Prioritize projects that are unique contributions to the literature, designed with sufficient scientific rigor, and reasonable in scope 

Adopt a culture of commitment to student research, praise student mentorship

Utilize free resources, budget for projects, prioritize publication in journals that do not charge publication fees

While tips are available for best practices for individual projects, less is known about effectively linking interested students with appropriate opportunities. Furthermore, who is responsible for creating and facilitating these opportunities? Some PharmD programs do so via a capstone experience, others utilize longitudinal advanced pharmacy practice experiences (or pathways), while others lack structure. How can we best offer interested students complete research experiences (design to dissemination) when desired?

One can argue that our curricula are already full and the academy’s focus should be on reconciling curricular hoarding, rather than adding additional content or requirements.  Does this leave the academy’s practice partners and preceptors to take on the challenge of teaching our students how to conduct research?

The likely answer is a shared responsibility.  However, before committing to such, we should investigate if this is a worthwhile use of effort and resources or if our current (inconsistent) approach is sufficient.  Consider the following: 

  • What is our current approach to PharmD student research across the academy? Is it working? If so, dramatic change may not be needed.
    • A comprehensive analysis of how colleges engage PharmD students in research via a survey of current practices across the academy is required. 

Because pharmacists will continue advancing practice through scholarly work, we must understand the optimal approach to educating and training pharmacists in conducting research.  Then, carefully adjusting our approach in a way that is mindful of the other demands of our learners and institutions is possible. Is additional inquiry into student research a worthwhile investigation or are we satisfied with our current results?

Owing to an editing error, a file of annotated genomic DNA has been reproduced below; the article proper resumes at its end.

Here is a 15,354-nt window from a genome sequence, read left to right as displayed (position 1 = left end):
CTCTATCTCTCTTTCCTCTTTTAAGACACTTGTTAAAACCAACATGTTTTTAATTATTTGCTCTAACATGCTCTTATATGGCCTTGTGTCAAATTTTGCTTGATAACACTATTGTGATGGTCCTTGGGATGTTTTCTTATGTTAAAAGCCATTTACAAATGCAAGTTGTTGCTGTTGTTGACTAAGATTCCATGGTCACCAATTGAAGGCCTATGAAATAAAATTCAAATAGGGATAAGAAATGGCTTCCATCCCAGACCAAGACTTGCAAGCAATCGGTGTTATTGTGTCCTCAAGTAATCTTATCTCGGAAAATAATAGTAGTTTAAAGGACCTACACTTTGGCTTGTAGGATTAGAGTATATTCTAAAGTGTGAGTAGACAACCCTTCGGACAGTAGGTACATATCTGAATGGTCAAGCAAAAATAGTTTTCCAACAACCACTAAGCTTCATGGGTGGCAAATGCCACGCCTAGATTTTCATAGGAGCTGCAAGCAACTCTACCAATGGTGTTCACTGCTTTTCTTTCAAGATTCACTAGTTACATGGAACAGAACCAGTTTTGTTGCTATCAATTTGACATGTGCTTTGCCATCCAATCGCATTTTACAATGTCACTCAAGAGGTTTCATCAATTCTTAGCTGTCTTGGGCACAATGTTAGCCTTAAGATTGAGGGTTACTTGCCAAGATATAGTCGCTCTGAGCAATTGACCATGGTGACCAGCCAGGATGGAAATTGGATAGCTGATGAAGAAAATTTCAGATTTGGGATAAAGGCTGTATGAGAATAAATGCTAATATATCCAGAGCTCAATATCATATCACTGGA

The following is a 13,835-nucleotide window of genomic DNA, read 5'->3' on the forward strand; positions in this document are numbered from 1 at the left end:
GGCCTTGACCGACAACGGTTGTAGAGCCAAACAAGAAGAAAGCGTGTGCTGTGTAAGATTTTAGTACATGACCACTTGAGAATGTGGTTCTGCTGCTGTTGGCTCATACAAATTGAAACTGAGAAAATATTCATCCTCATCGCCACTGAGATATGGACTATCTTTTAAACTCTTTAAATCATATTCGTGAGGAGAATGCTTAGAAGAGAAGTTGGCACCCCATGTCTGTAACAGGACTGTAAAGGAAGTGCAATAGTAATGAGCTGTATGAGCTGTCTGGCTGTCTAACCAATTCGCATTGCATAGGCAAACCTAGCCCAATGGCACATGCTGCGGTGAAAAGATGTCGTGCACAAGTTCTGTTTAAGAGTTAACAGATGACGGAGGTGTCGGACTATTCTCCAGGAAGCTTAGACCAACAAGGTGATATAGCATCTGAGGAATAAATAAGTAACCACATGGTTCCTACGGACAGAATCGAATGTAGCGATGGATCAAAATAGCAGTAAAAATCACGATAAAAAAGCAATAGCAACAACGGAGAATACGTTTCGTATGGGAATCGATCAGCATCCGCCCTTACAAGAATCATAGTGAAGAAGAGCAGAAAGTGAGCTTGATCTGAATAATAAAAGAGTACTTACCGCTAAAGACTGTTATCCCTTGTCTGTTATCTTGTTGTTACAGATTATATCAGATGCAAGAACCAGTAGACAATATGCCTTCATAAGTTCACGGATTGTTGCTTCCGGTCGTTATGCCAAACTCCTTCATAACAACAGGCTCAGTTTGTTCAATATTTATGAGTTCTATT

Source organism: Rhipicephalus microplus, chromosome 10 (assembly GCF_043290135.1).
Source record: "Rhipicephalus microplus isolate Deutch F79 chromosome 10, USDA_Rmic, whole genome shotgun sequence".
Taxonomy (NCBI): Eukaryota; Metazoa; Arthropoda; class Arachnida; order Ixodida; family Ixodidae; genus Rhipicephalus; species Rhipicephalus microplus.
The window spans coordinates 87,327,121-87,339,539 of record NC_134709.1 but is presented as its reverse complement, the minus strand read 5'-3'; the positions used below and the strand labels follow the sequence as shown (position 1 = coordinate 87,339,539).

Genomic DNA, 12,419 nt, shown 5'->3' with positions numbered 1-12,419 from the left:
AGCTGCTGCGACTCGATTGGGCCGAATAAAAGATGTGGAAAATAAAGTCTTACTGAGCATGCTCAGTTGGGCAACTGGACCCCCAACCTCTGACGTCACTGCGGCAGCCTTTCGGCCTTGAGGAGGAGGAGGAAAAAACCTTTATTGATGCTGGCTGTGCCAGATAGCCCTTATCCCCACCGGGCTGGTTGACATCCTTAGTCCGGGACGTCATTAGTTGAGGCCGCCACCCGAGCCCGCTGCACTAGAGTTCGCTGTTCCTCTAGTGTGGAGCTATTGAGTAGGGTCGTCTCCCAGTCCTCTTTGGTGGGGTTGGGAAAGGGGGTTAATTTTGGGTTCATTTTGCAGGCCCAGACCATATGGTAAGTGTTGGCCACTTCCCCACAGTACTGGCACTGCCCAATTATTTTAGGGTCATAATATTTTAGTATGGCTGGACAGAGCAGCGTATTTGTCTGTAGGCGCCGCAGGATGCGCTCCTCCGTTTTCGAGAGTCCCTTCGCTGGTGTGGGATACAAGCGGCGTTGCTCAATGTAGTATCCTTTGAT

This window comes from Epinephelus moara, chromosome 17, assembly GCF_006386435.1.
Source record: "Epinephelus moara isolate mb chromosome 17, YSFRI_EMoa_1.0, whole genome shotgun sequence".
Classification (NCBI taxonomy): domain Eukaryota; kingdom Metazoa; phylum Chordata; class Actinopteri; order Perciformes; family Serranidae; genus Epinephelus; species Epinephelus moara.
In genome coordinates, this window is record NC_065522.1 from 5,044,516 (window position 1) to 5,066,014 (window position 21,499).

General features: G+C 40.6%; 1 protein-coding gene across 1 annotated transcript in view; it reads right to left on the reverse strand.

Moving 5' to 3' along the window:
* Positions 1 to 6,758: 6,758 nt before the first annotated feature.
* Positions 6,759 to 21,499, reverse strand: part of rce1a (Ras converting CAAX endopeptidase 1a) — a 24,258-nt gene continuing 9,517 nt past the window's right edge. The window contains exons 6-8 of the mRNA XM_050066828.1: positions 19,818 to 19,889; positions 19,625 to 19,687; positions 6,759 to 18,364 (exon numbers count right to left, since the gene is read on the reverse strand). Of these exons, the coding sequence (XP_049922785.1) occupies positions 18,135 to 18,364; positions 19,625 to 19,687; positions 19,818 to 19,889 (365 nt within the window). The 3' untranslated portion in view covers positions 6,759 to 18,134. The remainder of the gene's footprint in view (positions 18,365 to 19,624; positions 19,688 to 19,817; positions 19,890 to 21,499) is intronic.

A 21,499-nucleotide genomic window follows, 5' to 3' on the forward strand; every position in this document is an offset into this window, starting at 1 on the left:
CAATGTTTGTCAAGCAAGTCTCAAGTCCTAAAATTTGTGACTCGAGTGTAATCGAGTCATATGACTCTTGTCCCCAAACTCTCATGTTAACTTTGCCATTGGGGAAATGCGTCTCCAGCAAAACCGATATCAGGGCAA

1. Touchette DR, Bearden DT, Ottum SA. Research publication by pharmacist authors in major medical journals: changes over a 10-year interval. Pharmacotherapy. 2008;28(5):584-590. doi:10.1592/phco.28.5.584
  2. Deal EN, Stranges PM, Maxwell WD, et al. The Importance of Research and Scholarly Activity in Pharmacy Training. Pharmacotherapy. 2016;36(12):e200-e205. doi:10.1002/phar.1864
  3. Phillips JA, McLaughlin MM, Rose C, Gallagher JC, Gettig JP, Rhodes NJ. Student Characteristics Associated with Successful Matching to a PGY1 Residency ProgramAm J Pharm Educ. 2016;80(5):84. doi:10.5688/ajpe80584

Author Bio(s):

Victoria L. Williams is a Pharmacy Education & Innovation Fellow at The Ohio State University, College of Pharmacy and Critical Care Pharmacist at Riverside Methodist Hospital in Columbus, Ohio. Her educational interests include curriculum design/assessment, innovative teaching techniques, and student affairs.  In her free time, Victoria enjoys taking her pug puppy to the dog park, attending Orange Theory Fitness classes, and exploring new restaurants in Columbus.

Pulses is a scholarly blog supported by Currents in Pharmacy Teaching and Learning